For me, the year following my operation would be one of healing. For my father and my kids things were spinning again. They all watched me. My father called and wrote long letters. The kids kept bringing home flowers, the cat would promptly eat them, then throw up. Which was getting to be a pain since he slept with me. My sisters two best friend called and wrote, and sent old pictures they had of my sister and brother-in-law.
Frankly it was making me nervous. When I had to have another operation in February of 1997 I thought everyone would have a seizure. The operation wasn't as bad as the first one. [big Thank You to my co-workers who donated time so that I could stay out to recover] I was back to work after eight weeks. My father's calls and letters were not as frequent, so I thought he was over the worst of it. Trying to get on with his life.
Wrong. He hadn't been feeling well, and had told my mother's friend he didn't want to worry me. It would also mean he would have to admit something was wrong and he definitely did not want to do that. He fell victim to a sinister group of morally bankrupt individuals during this time, but that shouldn't have surprised me. It had been happening for three generations thus far on both sides of my family. My mother was always saying to my father, "If anything ever happens to me, hide the jewelry!"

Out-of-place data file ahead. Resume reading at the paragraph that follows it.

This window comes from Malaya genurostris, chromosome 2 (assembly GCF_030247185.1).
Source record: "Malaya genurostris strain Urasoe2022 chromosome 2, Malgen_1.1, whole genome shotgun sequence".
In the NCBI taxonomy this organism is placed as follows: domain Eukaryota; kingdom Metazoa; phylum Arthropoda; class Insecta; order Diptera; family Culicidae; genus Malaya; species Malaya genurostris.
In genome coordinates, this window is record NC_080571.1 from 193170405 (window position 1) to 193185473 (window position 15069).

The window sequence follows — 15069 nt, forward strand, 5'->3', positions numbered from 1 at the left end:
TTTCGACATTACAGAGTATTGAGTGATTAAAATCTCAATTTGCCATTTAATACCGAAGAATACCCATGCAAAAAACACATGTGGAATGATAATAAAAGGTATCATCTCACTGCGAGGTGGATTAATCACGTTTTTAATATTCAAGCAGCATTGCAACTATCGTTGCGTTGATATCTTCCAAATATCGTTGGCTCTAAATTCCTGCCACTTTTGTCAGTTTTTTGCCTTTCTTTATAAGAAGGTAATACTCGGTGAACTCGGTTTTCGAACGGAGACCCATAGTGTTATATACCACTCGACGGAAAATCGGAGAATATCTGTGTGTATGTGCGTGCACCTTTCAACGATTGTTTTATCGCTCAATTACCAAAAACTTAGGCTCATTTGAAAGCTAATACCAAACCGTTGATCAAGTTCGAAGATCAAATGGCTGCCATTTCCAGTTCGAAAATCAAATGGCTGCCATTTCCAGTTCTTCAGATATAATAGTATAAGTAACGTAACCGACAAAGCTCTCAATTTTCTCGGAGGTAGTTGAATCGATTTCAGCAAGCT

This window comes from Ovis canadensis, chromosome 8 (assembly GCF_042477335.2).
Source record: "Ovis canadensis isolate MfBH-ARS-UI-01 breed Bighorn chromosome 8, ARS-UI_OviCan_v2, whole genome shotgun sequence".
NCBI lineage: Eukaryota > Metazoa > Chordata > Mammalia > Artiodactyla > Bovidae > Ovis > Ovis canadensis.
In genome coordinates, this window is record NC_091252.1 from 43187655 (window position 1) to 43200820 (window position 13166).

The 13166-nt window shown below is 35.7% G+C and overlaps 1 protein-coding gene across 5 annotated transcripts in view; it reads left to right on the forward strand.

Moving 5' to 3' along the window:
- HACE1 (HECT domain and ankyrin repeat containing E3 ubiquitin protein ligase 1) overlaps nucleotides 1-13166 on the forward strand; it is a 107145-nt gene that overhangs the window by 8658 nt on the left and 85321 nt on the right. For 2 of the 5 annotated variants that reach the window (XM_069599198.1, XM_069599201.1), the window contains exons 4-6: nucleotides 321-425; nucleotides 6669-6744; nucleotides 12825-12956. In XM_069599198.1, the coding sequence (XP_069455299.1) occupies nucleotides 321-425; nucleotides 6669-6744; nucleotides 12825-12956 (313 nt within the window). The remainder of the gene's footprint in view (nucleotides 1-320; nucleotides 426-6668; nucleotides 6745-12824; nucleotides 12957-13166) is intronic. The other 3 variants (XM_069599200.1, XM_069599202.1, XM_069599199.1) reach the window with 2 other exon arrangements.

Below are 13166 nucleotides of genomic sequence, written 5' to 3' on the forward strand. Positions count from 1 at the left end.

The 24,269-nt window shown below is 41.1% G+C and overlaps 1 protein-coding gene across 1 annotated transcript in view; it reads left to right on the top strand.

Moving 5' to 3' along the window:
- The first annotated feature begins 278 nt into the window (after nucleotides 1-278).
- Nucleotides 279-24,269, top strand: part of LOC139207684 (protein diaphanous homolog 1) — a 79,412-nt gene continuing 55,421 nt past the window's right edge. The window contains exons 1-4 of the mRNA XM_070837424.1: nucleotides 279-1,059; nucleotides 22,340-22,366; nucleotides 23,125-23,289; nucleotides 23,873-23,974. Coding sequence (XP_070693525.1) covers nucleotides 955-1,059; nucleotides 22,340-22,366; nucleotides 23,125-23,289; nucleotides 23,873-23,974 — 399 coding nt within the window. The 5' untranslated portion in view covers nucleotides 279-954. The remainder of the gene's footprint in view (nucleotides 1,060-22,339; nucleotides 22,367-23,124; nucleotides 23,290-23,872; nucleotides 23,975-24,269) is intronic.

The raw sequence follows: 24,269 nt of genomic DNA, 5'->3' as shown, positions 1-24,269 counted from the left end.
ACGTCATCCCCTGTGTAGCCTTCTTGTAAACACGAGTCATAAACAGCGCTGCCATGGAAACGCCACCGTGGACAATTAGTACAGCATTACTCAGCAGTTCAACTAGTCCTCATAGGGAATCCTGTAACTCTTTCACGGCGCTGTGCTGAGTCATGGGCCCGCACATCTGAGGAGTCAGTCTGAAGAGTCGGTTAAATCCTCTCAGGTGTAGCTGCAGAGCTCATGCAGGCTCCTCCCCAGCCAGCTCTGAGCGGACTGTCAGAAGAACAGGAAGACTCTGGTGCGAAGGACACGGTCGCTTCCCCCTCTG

My father had hidden his most prized possession years earlier. He gave it to me. I had been going through a rough time. He drove nine hours to bring the kids and me presents. In one of the bags I found the red velvet box housing his 'good' watch. The fact that it was worth a small fortune meant nothing, it was the watch he always wore when he was home on leave, and to every special event he attended. "Your watch was in the bag by accident, here." I handed it to him. He held the box in his hands, looked up at me and said, "No. It was my first job, first paycheck watch, and I want you to have it. The vultures are moving in." After the last I thought he might be getting a bit senile, later I would learn he had been right, but was too ill and weak to stop it once it was in full swing.
He died lonely and alone on January 5th, 1998. The military sent me his last paycheck. His medals had been stolen. I wrote to the Department of the Navy explained what had happened, and that I would gladly pay for replacements. A letter came saying how sorry they were. They would certainly replace the medals at no charge, but they were in the process of moving offices and it could take up to a year. Someone cared enough to find paperwork in the midst of moving (a daunting task). The medals arrived three months later, with another kind note. [Thank You - GO NAVY]
My father had two funeral as well, but his trip to the abyss was not as pretty. The only people that came were the morally bankrupt that had destroyed what peace he had left in life at the end, and my kids. One of the fortune seekers would even raise a verbal objection when the Veteran handed me my father's flag. Gaud did they want blood as well? It was late April and cold. My daughter would remark the devil was there in those people. She may have been right.
I had yet another hole pierced in my left ear. And started telling my kids "If anything happens to me, hide the jewelry."